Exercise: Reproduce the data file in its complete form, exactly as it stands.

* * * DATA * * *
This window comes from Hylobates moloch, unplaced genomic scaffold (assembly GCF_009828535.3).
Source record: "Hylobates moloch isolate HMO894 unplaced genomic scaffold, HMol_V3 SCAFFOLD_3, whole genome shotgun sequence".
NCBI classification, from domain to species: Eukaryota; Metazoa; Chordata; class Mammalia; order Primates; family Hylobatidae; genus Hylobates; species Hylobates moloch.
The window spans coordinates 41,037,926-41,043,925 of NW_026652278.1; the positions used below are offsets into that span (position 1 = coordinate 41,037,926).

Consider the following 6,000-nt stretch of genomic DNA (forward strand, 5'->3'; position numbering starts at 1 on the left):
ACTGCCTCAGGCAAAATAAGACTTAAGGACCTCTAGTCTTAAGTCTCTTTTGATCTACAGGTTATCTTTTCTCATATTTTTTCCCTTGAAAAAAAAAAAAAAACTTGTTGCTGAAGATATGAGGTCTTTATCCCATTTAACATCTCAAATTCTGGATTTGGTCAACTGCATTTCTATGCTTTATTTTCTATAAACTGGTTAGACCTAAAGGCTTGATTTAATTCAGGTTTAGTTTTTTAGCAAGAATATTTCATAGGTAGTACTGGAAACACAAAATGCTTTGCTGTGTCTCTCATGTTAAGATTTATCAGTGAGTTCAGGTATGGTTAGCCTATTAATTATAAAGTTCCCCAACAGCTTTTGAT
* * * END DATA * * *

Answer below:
This window comes from Hylobates moloch, unplaced genomic scaffold (assembly GCF_009828535.3).
Source record: "Hylobates moloch isolate HMO894 unplaced genomic scaffold, HMol_V3 SCAFFOLD_3, whole genome shotgun sequence".
NCBI classification, from domain to species: Eukaryota; Metazoa; Chordata; class Mammalia; order Primates; family Hylobatidae; genus Hylobates; species Hylobates moloch.
The window spans coordinates 41,037,926-41,043,925 of NW_026652278.1; the positions used below are offsets into that span (position 1 = coordinate 41,037,926).

Consider the following 6,000-nt stretch of genomic DNA (forward strand, 5'->3'; position numbering starts at 1 on the left):
ACTGCCTCAGGCAAAATAAGACTTAAGGACCTCTAGTCTTAAGTCTCTTTTGATCTACAGGTTATCTTTTCTCATATTTTTTCCCTTGAAAAAAAAAAAAAAACTTGTTGCTGAAGATATGAGGTCTTTATCCCATTTAACATCTCAAATTCTGGATTTGGTCAACTGCATTTCTATGCTTTATTTTCTATAAACTGGTTAGACCTAAAGGCTTGATTTAATTCAGGTTTAGTTTTTTAGCAAGAATATTTCATAGGTAGTACTGGAAACACAAAATGCTTTGCTGTGTCTCTCATGTTAAGATTTATCAGTGAGTTCAGGTATGGTTAGCCTATTAATTATAAAGTTCCCCAACAGCTTTTGAT